On Sun, 25 Jul 2004 16:11:09 GMT, "Leon"

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Yeah I do that too, really helps the paint flow off the brush. I find that Wooster brushes have good seals and don't let the water or thinner run down the brush handle if you get too much on the brush. Oddly, Purdy lets lots of thinner or water run down the handle. I suspect they have no seal.
wrote:

day",
brush
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Leon wrote:

Let the paint settle out, decant the thinner. It works as well as fresh for cleaning the brush. With care, you won't have any thinner to dump; it'll all evaporate by the time you need a new can.

Oil-based color is richer, deeper than latex. WAY richer and deeper. You'd expect it from pigmented varnish compared to pigmented rubber.
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That is why I use 2 Coffee cans of thinner, 1 for the initial clean up and the second for the final cleaning. The second one gets dumped into the first on the next day and filled fresh again.

You'd
Sticks better too IMHO. Also IMHO you can scrub it harder after it has cured.
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Sun, Jul 25, 2004, 3:23pm (EDT-3) snipped-for-privacy@hell.gov (FatherHaskell) claims: Oil-based color is richer, deeper than latex. WAY richer and deeper. You'd expect it from pigmented varnish compared to pigmented rubber.
Dunno about that, but oil-based works much better on painting my tools than latex. Use latex for about everyting else.
JOAT Expensive tennis shoes won't cure a sore toe. - Bazooka Joe THE NEW COPPERPLATE http://www.banjer.com/midi/newcopp.mid
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says...

It is possible that, if you in South Africa follow the British conventions, the water based latex paint would be called emulsion.
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MikeG
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snipped-for-privacy@heirloom-woods.ent says...

Thanks for that. That would equate to what we call PVA. A water based interior and exterior paint.
Thanks to all the others who replied
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Phillip Hansen
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When it was first introduced, I remember it was referred to as "rubber based" paint as opposed to "oil based paint". Now it is called "acrylic latex paint" versus "alkyd oil paint". Names tend to vary in different regions of the world. Latex is thinned and washed up with water, oil paint is thinned and washed up with solvent.
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G'day Phil,
we call latex "acrylic" which is described as"
"Acrylic paints are a synthetic media made by suspending pigment in synthetic polymer emulsified by water. They are essentially plastic paints that are water-soluble and have good adhesive qualities. They are very stable. They resist oxidization and chemical decomposition, and will not yellow over time."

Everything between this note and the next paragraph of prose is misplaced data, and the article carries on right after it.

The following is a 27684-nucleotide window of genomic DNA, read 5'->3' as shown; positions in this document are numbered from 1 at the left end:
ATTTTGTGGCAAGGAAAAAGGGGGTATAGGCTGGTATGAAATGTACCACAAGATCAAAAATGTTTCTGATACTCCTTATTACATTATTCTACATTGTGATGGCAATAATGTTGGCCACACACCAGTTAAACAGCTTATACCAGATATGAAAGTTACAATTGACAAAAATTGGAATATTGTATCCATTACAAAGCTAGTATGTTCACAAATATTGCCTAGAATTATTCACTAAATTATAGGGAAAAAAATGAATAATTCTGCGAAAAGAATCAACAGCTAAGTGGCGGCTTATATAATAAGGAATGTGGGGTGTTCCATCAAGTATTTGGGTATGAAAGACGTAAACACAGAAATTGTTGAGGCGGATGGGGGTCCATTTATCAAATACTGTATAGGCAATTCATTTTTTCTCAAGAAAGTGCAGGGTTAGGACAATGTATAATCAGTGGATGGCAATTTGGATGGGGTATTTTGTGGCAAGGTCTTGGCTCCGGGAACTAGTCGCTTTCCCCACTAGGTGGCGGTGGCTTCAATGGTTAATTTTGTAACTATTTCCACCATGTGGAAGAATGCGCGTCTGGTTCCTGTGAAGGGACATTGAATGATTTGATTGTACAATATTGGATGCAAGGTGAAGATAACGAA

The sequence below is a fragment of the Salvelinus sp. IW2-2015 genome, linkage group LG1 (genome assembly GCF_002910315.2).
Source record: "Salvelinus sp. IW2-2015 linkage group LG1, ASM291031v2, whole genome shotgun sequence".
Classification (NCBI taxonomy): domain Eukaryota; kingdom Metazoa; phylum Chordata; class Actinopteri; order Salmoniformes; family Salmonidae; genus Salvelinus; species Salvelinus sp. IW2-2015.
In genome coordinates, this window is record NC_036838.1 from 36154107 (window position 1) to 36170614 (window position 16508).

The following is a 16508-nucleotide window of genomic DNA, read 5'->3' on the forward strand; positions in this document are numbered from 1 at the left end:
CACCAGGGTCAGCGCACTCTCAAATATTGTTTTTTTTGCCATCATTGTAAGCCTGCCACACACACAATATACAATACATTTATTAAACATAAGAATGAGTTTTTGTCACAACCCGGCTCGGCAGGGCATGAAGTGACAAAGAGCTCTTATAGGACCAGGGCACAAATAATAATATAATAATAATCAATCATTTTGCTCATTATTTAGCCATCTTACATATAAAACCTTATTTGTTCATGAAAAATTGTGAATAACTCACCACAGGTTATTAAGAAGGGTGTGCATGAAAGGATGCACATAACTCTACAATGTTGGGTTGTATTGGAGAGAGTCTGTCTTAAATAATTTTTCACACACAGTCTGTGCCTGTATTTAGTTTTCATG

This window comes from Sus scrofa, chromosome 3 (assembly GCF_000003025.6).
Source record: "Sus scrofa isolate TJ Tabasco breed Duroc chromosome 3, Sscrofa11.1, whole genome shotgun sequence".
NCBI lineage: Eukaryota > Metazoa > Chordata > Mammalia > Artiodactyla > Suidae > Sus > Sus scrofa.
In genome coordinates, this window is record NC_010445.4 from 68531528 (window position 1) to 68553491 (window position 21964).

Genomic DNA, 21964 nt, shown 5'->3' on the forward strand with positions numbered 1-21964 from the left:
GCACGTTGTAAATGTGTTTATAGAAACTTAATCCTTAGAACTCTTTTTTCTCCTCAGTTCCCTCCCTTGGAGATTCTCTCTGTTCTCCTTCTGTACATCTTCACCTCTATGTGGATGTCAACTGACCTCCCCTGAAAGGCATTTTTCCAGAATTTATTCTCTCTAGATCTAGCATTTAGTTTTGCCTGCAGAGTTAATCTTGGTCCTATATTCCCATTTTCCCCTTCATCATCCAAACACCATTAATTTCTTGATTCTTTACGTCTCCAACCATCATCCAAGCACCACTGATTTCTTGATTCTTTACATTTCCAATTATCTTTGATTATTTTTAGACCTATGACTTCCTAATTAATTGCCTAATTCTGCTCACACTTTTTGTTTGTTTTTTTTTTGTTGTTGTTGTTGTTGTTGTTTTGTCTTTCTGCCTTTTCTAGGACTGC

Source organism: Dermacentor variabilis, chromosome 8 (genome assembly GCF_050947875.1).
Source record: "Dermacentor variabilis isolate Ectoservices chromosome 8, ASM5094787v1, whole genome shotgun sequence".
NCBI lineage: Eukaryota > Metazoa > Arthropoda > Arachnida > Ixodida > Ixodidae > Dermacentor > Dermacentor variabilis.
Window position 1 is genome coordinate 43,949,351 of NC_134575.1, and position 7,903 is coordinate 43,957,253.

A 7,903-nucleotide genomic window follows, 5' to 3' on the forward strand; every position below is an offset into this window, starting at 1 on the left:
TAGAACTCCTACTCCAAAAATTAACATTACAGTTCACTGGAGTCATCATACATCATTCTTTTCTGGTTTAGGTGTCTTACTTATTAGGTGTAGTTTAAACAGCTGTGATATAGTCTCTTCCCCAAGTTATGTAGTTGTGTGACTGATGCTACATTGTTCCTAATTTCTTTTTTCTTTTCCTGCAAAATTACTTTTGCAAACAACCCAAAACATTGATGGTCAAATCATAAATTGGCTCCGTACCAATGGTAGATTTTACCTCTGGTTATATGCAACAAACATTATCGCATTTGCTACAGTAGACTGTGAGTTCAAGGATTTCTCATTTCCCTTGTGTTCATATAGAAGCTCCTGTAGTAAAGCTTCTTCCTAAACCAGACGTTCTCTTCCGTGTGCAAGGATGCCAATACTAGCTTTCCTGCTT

SA and OZ are somewhat similar so I expect you use the same name.
cheers,
Greg
"Phil Hansen" wrote in message ...

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snipped-for-privacy@hotmail.com says...

And to you too mate, It's funny but it seems every continent has its own naming convention for the same thing. Latex Acrylic PVA Emulsion. I wondered why somebody would paint their house with what we would use to line a spray booth! Anyway now I know. <G>
BTW The last time I heard from you we could not play cricket. This time we cannot play rugby. Are these well timed pokes / responses? <G> Cheers
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Phillip Hansen
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Sun, Jul 25, 2004, 6:29pm (EDT+6) snipped-for-privacy@home.za (PhilHansen) says: <snip> It's funny but it seems every continent has its own naming convention for the same thing. Latex Acrylic PVA Emulsion.<snip>
And, yet we're all speaking English. LMAO
JOAT Expensive tennis shoes won't cure a sore toe. - Bazooka Joe THE NEW COPPERPLATE http://www.banjer.com/midi/newcopp.mid
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PVA means poly-vinyl-acetate to me. That nasty old white glue that everyone sells for too much money for the performance you get out of it.
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white glue, yup.
also the gazillion other members of that chemical family tree, ranging from some really expensive archival grade adhesives to yellow glue to, yes, latex paint